It is a teeming place. The Ascent is alive with cyberpunk people. It is also full of cliches, and calls outs to canonical works. There are the Blade Runner’s melancholy synth score and William Gibson’s “high tech, lower life” phrase, as well as pirouetting holostrippers and katana-wielding Orientals. It isn’t one of those transgressive, norm-busting pop fictions. Even Ruiner is a shocker by comparison. The Ascent’s world is lacking in imagination, bite and detail but makes up for it in size and a meticulous model-maker’s attention to every last detail.
The Ascent Review
- PublisherCurve Digital
- DeveloperNeon Giant
- PlatformPlayed on a PC
- Available:Available now for PC
Shops are your best friend. Although it’s likely the lockdown is talking, I would love to live there. You’ve never seen such shops, seriously! These armouries are adorned with wireframe, spinning weapons. There are 24 hour vending machines and soylent-green pharmacies that emit the feeling of a hangover. Philosophical robots staff fortified holes in the wall. Open-air markets for steam, cloth and clanking steel. Every store feels like a little treasure chest, with the lid falling off when you enter. The shelves are beautifully decorated with goods, much like circuit boards filled by chips. How about the lighting? It is polluted, chaotic, shifting, and overwhelming. It is a war of ads and kanji fonts in the arcology hub districts. They are full of screens and reflections that filter through the smog and interwoven paths of delivery drones. There are hundreds of tired NPCs moving about. Even if you follow the HUD’s breadcrumb trail, it’s easy for people to lose track of things. I’m not complaining. Digital flaneurs will love the Ascent’s urban environment. It longs for a quiet life.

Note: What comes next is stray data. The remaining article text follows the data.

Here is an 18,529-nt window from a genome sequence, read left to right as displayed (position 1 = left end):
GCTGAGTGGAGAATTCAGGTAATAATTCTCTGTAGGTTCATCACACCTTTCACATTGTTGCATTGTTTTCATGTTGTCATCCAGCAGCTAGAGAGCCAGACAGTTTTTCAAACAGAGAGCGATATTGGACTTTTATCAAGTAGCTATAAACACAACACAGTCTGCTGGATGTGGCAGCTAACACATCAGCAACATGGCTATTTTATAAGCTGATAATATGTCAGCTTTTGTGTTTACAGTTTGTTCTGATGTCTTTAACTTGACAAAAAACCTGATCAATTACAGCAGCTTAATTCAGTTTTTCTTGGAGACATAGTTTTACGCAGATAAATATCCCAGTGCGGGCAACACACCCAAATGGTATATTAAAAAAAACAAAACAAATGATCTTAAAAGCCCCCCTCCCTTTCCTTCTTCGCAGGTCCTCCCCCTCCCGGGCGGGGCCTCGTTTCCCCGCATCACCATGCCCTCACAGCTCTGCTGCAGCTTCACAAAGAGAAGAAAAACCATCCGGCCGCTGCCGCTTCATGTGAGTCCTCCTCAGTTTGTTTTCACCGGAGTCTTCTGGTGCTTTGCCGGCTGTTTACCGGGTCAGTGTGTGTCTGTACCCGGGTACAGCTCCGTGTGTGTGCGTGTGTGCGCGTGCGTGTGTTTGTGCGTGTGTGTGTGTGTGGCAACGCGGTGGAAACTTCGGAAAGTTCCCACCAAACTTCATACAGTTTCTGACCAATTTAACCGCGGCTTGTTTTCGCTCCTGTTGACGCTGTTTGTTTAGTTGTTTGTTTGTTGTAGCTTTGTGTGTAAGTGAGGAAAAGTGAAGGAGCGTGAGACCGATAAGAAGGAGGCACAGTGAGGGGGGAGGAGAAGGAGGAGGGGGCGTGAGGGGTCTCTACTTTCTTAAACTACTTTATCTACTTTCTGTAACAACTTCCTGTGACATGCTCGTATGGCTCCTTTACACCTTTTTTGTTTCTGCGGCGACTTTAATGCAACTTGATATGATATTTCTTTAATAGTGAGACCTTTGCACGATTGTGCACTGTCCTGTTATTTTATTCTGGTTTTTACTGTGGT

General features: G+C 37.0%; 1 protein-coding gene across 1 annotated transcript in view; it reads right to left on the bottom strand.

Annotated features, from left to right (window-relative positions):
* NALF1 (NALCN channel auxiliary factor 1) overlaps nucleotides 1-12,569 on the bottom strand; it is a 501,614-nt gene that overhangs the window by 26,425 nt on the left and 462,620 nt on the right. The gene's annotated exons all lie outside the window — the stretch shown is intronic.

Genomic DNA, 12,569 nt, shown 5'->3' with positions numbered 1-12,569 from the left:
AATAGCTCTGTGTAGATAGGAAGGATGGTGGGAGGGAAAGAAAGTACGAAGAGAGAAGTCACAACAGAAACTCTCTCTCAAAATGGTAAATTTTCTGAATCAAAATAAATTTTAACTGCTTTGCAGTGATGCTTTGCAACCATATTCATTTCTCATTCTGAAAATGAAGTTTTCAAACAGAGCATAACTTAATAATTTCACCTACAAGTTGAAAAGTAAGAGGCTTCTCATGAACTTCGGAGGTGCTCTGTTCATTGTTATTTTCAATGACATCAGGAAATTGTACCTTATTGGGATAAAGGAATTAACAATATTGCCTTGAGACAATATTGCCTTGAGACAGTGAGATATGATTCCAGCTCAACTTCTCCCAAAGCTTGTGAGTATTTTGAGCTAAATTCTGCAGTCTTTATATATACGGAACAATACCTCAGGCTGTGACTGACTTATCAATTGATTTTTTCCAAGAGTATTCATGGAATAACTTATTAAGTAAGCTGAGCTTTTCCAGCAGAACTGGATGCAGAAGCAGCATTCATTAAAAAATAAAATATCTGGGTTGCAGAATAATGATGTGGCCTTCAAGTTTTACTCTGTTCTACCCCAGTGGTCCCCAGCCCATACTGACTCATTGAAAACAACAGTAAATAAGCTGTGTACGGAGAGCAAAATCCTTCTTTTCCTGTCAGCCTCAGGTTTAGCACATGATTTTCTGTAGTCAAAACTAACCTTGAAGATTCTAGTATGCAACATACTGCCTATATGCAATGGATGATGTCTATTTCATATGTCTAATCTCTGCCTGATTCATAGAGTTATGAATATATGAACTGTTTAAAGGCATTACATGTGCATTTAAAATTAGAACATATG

This elevated diagonal perspective is very effective in creating a scene with corners which divide the landscape into rich, contrasting arrangements of textures and colours. The way that floor patterns and buildings are mapped to each other is a source of fascination. It also tugs against the exploration and shooting axes suggested by the quasi-isometric perspective. It’s a little trickery to believe that the vertical city concept is actually a collection of flat planes connected by loading transitions. One doesn’t need a jump button, but the entire world functions as a series. The game creates an illusion of immense depth. There are chance gaps, reinforced glass floors and giddy scenes of hovercars cutting through tenements and factories hundreds of meters below. You can access some of these depths by floating platform or elevator. These transitions are reminiscent Abe’s Oddysee’s foreground-to-background shifts. But, it is a huge effort to bring life into places that cannot be reached. There will be sparks coming from the droids that fix the walkways’ flanks and party-goers crowded into the balconies just above the plane.